The most vaccinated states in America are seeing a surge of new COVID infections and hospitalizations, while the least vaccinated states are observing a downward trend in new cases. This is despite the Biden administration's continuous push for more people to get vaccinated against COVID and get booster shots for those who are at higher risk.

According to The Blaze, the seven most vaccinated states in America, which are Vermont, Rhode Island, Maine, Connecticut, Massachusetts, New York, and New Jersey, have seen a dramatic rise in new COVID infections and hospitalizations in the past two weeks. Five of the seven states have observed a double-digit rise in both new COVID infections and hospitalizations. Except for Vermont and Maine, the rest of those states have seen a spike in cases and hospitalizations. Vermont's hospitalizations rose by 24%, while Maine's rose by 19% as of November 29.

In five of the seven states, new COVID infections showed no signs of slowing down. Rhode Island and Connecticut, which both have a vaccination rate of about 72% each, new COVID cases have risen by 44%, while hospitalizations are up by 30% and 10% respectively. Similarly, in Massachusetts, which has a 71% vaccination rate, new COVID infection rates are up by 32%, while hospitalizations have risen by 44%. In New York and New Jersey, which both have a vaccination rate of 68%, new COVID infections are up by 13% and 39% respectively, while hospitalizations have risen by 18% and 28%, respectively.

Meanwhile, the New York Times tracking data shows that the least vaccinated states in the U.S. are showing some decline in the number of new COVID infections. These states are West Virginia, Idaho, Wyoming, Alabama, Mississippi, North Dakota, and Louisiana.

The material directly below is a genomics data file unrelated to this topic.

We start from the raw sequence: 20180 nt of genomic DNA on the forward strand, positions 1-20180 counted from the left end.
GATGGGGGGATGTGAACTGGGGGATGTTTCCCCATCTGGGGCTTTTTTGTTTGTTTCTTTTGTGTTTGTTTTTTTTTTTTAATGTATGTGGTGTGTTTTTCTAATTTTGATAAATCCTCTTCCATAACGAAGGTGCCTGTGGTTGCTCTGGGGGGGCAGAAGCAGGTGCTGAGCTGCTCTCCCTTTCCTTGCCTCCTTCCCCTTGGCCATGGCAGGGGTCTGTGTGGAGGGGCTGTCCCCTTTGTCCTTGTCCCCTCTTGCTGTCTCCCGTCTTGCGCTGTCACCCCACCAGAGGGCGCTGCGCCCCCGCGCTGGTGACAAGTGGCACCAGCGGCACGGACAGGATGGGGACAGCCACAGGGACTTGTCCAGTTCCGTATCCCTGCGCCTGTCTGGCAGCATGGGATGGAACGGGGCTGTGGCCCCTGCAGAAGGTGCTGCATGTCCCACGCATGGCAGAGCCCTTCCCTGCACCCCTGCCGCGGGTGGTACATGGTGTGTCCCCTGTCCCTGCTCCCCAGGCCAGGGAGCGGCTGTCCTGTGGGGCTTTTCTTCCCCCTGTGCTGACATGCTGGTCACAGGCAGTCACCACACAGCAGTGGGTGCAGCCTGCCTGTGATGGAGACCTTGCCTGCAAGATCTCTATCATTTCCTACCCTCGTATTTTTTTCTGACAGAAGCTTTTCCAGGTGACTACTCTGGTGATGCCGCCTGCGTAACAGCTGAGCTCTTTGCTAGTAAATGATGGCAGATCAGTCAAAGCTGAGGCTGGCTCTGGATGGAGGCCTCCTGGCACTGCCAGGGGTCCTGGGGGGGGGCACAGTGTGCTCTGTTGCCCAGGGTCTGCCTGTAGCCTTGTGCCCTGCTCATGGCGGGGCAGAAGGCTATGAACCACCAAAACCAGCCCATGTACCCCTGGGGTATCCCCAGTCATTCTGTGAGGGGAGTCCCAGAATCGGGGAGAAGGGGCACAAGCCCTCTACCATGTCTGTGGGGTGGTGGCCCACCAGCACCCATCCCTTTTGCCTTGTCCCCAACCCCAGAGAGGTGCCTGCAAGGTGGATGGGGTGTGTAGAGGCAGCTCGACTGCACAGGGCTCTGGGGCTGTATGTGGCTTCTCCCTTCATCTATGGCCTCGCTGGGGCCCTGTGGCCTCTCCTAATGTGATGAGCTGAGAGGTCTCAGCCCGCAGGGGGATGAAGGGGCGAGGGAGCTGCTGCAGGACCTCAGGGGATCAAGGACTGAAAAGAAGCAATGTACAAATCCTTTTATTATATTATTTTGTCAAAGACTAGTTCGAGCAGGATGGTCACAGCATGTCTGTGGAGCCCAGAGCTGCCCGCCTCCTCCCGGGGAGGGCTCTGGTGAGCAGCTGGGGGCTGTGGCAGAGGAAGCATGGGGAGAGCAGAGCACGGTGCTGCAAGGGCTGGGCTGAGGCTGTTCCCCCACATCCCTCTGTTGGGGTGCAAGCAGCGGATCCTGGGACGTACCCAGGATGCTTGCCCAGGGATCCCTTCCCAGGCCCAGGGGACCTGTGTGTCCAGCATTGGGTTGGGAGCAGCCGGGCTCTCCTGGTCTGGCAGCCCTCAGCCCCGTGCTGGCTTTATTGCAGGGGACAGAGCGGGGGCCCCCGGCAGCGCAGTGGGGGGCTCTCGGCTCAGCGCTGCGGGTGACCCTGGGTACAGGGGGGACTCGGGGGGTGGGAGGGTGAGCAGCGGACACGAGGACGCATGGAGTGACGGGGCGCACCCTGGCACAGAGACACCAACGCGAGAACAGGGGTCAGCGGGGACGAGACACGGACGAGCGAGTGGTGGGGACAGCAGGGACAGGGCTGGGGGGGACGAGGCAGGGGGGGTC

Washington state, which has a 65% vaccination rate, showed a two-digit decrease in both new COVID infections and hospitalizations. Meanwhile, Missouri and Indiana, which have a 51% vaccination rate, have seen a two-digit increase in cases and hospitalizations.

Experts are blaming the weather

According to Healthline, health experts are blaming the onset of cold weather as a major factor as to why COVID has increased in the most vaccinated states. The cold weather has prompted people to gather indoors more, which makes for a higher risk of getting infected, they posit.

Dr. Karen Edwards, chair of the department of epidemiology and biostatistics at the University of California, Irvine Program in Public Health, explained that because weather has become colder, more people are gathering indoors and are "in closer proximity to each other, which facilitates transmission between individuals." She added that there may be "less adherence to mask wearing, good hygiene, and social distancing, which combined with more indoor activities, will increase opportunities for infection, especially among the unvaccinated."

Dr. Robert C. Bollinger of the Johns Hopkins University School of Medicine warned that vaccination alone "is not enough to stop an infectious disease." and that mask wearing and social distancing must be continuously practiced. He remarked, "It doesn't take many unvaccinated people to drive rates up when you have a highly infectious disease like this."

It's worth noting how other places that aren't suffering from COVID-19 surges either don't have strict rules on masking, have a low vaccination rate, and use ivermectin to treat infections, along with other proven early treatment options.